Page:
• migraine;
  • sumatriptan;
  • vasospasm;
  • myocardial infarction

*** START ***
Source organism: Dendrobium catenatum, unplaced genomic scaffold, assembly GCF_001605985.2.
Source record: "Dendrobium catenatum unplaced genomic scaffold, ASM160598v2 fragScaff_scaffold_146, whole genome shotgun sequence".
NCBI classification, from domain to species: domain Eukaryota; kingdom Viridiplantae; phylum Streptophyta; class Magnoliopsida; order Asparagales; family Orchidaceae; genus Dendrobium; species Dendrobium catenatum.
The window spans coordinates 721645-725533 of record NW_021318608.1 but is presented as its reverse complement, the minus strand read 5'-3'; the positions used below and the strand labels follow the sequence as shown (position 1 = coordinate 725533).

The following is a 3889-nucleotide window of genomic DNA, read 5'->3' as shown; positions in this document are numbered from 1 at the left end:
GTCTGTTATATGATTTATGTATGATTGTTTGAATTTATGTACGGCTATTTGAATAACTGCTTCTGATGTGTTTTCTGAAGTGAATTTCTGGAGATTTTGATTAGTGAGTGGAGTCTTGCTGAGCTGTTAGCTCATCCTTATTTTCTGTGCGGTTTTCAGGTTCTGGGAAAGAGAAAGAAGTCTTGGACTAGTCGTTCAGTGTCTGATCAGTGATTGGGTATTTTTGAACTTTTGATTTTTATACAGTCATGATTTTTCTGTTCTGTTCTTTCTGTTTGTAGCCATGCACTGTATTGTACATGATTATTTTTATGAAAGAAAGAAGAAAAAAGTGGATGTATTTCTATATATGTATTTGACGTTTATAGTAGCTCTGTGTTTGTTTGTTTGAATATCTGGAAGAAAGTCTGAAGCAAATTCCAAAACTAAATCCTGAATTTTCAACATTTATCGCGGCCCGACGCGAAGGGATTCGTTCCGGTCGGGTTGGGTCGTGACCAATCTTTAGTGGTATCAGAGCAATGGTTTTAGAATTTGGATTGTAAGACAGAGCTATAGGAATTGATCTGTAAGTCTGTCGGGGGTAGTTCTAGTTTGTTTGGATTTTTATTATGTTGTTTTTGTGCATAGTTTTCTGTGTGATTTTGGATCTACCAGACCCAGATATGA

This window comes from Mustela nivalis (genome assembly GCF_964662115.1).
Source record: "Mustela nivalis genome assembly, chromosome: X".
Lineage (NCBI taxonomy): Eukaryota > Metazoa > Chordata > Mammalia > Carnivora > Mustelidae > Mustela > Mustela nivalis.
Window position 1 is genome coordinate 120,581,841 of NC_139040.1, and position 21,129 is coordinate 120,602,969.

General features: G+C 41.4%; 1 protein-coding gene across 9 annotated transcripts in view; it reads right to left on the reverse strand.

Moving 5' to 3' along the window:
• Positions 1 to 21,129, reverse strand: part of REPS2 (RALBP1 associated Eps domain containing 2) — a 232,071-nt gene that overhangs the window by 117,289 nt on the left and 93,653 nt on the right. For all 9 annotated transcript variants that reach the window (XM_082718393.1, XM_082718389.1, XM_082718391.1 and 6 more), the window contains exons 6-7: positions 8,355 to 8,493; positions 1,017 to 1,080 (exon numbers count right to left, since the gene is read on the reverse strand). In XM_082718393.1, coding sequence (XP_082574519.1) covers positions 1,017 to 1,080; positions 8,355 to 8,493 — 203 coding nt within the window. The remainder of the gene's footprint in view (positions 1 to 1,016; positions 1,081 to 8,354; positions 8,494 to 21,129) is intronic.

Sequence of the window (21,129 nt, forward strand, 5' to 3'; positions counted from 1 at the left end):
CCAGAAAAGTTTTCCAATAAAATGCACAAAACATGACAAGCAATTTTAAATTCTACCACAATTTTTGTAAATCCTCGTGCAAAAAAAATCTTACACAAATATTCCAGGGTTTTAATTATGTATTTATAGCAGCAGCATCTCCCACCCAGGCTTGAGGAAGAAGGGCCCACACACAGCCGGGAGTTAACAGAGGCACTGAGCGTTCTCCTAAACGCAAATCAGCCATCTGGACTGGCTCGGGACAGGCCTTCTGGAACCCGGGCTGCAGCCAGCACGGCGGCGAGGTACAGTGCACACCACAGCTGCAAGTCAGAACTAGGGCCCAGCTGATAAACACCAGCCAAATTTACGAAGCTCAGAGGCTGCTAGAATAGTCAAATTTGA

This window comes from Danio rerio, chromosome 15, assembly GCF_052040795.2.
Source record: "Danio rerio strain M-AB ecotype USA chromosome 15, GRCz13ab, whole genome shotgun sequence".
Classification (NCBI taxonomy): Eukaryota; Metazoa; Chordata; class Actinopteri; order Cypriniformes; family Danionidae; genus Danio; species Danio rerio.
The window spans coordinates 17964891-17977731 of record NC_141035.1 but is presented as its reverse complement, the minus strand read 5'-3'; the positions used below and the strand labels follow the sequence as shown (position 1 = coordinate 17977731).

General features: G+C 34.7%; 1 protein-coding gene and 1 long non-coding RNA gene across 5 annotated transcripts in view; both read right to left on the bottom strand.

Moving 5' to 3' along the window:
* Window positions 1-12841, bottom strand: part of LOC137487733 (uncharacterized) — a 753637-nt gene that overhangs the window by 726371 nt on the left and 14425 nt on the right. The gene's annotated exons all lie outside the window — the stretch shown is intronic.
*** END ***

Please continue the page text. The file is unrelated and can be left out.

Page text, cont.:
Sumatriptan, a 5-hydroxytryptamine1 (5-HT1) receptor agonist is an effective abortive agent for migraine headaches. A common side effect in 3% to 7.9% of patients is chest pain. Although most cases of chest pain are not thought to be of cardiac origin, its mechanism is not entirely understood. Rare examples of electrocardiogram changes consistent with transient ischemia have been reported. Isolated instances of angina, arrhythmia, myocardial infarction, and death have been temporally associated with sumatriptan administration. In most cases, it is unclear whether underlying cardiovascular disease existed or contributed to this adverse event. We report the history of a 56-year-old female patient with migraine who experienced myocardial infarction shortly after using sumatriptan, despite having had a normal cardiovascular evaluation. As she had a normal cardiac catheterization after the event, we find it probable that sumatriptan induced coronary vasospasm and myocardial infarction.